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Vitruvius Pollio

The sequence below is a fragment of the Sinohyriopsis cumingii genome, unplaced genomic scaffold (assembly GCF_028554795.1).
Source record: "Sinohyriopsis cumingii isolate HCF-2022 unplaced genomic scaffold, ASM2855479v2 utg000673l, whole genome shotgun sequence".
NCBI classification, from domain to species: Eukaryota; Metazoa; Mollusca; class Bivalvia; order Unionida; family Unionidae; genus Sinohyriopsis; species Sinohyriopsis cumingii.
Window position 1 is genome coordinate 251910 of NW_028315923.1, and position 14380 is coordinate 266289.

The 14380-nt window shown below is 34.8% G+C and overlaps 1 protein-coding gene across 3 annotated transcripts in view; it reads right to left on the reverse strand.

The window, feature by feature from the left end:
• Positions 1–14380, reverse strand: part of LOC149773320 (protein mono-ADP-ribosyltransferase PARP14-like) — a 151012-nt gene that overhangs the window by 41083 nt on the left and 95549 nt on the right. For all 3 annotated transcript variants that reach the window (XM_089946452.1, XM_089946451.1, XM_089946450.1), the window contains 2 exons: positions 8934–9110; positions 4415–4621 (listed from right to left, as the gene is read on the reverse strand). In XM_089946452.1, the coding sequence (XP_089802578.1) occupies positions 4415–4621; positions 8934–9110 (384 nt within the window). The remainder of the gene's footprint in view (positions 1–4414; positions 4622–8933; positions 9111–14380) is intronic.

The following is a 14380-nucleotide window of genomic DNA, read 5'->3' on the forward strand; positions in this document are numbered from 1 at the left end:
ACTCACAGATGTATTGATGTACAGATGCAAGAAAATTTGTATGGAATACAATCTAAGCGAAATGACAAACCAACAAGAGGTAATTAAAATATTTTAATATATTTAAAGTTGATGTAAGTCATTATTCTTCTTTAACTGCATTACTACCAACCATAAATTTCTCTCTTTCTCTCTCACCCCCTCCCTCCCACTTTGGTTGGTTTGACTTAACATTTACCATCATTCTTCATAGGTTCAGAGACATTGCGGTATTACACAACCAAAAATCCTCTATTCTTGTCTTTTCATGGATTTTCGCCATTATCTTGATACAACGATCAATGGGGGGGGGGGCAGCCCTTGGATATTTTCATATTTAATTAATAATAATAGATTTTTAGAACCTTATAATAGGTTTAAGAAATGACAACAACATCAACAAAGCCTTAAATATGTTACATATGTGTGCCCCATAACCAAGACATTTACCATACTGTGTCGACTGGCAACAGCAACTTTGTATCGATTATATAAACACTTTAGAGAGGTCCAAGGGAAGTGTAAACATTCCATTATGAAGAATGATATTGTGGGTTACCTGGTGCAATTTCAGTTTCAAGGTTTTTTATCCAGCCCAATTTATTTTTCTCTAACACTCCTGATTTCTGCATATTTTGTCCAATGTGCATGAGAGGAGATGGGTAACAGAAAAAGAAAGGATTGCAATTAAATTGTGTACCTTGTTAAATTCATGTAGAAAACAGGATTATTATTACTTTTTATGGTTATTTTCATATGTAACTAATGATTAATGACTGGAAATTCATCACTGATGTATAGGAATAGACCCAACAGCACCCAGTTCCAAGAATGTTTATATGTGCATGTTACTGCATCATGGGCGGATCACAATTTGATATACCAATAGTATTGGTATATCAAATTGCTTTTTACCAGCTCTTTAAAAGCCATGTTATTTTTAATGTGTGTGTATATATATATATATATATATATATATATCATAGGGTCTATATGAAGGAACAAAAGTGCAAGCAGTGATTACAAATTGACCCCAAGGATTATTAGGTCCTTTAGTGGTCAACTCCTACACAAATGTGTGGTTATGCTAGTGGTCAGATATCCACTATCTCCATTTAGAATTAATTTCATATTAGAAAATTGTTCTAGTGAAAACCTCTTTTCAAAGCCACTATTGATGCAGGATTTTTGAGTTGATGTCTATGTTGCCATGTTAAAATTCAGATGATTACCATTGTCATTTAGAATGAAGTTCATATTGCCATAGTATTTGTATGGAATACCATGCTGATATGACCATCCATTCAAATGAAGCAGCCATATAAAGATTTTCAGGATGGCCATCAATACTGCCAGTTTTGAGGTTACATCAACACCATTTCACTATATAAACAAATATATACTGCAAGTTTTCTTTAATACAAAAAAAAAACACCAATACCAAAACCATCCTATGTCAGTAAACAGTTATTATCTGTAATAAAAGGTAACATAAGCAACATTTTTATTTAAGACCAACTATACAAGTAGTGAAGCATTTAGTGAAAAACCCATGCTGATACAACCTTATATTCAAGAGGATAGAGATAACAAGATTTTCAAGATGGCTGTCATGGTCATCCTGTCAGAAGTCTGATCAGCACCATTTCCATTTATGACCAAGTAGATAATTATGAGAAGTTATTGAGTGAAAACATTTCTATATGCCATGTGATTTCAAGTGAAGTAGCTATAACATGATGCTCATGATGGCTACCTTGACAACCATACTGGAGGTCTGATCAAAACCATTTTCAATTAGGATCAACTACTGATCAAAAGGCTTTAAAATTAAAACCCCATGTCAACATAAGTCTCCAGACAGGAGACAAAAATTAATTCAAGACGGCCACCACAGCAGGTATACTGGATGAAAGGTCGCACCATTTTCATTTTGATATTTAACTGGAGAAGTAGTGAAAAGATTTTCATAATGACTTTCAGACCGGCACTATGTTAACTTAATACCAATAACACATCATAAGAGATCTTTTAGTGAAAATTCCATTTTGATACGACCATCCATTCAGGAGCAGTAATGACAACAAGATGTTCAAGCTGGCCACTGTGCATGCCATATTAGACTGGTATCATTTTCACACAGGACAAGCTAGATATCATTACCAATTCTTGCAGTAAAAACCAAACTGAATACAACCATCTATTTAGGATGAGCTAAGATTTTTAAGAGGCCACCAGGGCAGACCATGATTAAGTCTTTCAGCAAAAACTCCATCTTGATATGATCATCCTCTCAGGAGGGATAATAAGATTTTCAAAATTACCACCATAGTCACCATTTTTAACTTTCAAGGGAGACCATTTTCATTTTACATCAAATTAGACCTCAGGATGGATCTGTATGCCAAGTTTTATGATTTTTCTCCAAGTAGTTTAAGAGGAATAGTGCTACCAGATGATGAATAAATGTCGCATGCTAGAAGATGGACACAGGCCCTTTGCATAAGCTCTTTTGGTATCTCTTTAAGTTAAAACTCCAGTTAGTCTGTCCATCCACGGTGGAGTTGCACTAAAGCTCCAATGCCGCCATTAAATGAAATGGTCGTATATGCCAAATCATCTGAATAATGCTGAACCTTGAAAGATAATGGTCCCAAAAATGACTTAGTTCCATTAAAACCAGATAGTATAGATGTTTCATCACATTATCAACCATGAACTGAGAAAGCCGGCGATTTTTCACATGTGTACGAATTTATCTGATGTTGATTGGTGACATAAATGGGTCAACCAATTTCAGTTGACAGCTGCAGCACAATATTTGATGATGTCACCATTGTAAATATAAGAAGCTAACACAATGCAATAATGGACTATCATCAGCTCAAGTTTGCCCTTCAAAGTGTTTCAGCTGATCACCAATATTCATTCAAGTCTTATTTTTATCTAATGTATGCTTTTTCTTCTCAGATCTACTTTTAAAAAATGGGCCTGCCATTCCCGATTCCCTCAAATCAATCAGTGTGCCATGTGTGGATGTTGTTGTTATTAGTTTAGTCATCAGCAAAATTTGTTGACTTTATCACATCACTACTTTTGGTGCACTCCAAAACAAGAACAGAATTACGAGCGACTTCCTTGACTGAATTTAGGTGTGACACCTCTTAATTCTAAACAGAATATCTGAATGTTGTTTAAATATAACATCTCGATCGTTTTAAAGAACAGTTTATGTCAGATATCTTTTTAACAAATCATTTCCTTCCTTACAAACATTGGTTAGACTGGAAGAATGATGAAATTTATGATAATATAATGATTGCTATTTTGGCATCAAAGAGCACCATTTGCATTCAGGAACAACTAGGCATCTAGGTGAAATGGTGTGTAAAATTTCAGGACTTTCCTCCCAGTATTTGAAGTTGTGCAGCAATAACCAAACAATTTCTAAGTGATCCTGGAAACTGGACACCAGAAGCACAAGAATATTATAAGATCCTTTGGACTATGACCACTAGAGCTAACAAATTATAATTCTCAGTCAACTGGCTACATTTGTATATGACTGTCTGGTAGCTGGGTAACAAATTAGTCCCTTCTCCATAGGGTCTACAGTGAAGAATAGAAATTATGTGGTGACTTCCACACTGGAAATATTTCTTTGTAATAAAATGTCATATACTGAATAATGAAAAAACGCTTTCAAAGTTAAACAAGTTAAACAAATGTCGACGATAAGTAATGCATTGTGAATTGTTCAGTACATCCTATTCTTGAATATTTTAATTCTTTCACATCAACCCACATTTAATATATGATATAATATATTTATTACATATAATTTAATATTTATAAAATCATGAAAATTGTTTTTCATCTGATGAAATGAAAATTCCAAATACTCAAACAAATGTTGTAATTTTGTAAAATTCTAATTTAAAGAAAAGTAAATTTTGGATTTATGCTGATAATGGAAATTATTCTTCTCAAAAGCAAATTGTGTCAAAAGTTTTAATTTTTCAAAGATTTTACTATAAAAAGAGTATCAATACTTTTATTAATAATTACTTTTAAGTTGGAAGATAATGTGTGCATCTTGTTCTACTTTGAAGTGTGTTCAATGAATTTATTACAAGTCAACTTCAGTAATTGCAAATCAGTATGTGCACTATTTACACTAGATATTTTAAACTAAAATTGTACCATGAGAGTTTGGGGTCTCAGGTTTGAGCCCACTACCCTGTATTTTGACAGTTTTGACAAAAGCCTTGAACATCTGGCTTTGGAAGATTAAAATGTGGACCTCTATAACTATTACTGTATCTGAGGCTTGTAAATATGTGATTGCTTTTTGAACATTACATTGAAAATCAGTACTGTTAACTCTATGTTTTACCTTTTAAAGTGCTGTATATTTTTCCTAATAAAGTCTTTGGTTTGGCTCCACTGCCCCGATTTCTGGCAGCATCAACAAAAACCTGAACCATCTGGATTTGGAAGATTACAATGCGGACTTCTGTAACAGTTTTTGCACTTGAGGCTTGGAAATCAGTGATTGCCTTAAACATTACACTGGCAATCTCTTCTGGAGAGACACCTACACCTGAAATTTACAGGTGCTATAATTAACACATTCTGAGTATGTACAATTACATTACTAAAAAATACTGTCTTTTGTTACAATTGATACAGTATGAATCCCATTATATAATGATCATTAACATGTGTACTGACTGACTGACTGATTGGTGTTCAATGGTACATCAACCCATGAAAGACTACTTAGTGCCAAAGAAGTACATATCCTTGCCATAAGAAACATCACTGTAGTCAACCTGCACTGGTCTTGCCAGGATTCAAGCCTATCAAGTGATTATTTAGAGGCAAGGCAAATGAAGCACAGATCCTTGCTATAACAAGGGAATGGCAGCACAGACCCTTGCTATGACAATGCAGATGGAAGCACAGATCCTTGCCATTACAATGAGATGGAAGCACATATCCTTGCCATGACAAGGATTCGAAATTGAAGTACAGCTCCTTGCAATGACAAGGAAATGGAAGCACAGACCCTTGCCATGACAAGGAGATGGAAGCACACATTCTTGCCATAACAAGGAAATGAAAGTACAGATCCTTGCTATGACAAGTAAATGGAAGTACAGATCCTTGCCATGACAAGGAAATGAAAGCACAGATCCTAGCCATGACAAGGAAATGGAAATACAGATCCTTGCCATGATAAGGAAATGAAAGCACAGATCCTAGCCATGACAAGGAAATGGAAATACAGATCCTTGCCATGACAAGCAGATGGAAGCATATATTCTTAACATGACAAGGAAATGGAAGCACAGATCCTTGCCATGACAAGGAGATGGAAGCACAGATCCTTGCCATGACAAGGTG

Marcus. A celebrated Roman writer on architecture, of whom nothing is known except a few facts contained in scattered passages of his own work. He appears to have served as a military engineer under Iulius Caesar, in the African War (B.C. 46), and he was broken down with age when he composed his work, which is dedicated to the emperor Augustus. Though he usually speaks of the emperor as “Imperator” or “Caesar,” he employs also the title Augustus, which was adopted in B.C. 27, and he mentions (iii. 2, 7) the Temple of Quirinus, which was built B.C. 16; but he knows only one stone theatre at Rome (iii. 2, 2): whence it is inferred that the work was completed between B.C. 16 and B.C. 13, in which year two more stone theatres were built. He professes his intention to furnish the emperor with a standard by which to judge of the buildings he had already erected, as well as those which he might afterwards erect; which can have no meaning, unless he wished to protest against the style of architecture which prevailed in the buildings already erected. That this was really his intention appears from several other arguments, and especially from his frequent references to the unworthy means by which architects obtained wealth and favour, with which he contrasts his own moderation and contentment in his more obscure position. In a word, having apparently few great buildings of his own to point to as embodying his views (the basilica at Fanum is the only work of his which is mentioned), he desired to lay before the world in writing his principles of architecture. His work is a valuable compendium of those written by numerous Greek architects, whom he mentions chiefly in the preface to his seventh book, and by some Roman writers on architecture. Its chief defects are its brevity, of which Vitruvius himself boasts, and which he often carries so far as to be unintelligible, and the obscurity of the style, arising in part from the natural difficulty of technical language, but in part also from the author's want of skill in writing, and sometimes from his imperfect comprehension of his Greek authorities. His work is entitled De Architectura Libri X. In the first book, after the dedication to the emperor and a general description of the science of architecture and an account of the proper education of an architect, he treats of a choice of a proper site for a city, the disposition of its plan, its fortifications, and the several buildings within it. The second book is on the materials used in building. The third and fourth books are devoted to temples and the four orders of architecture employed in them, namely: the Ionic, Corinthian, Doric, and Tuscan. The fifth book relates to public buildings, the sixth to private houses, and the seventh to interior decorations. The eighth is on the subject of water: the mode of finding it; its different kinds; and the various modes for conveying it for the supply of cities. The ninth book treats of various kinds of sundials and other instruments for measuring time; and the tenth of the machines used in building, and of military engines. Each book has a preface, upon some matter more or less connected with the subject; and these prefaces are the source of most of our information about the author. The best editions of Vitruvius are those of Schneider, 3 vols. (Leipzig, 1807-8); Stratico, 4 vols. (Udine, 1825-30), with plates and a lexicon; Marini, 4 vols. (Rome, 1836), recently revised by Lorentzen; and of Rose and Müller-Strübing (Leipzig, 1867). There is a German translation with a commentary by Reber (Stuttgart, 1864), and an English version by Gwilt (revised ed. London, 1874). There is an index by Nohl (1876). The language of Vitruvius belongs in a way to the sermo plebeius, being that of a professional engineer with no pretensions to general culture. See Sermo Plebeius.

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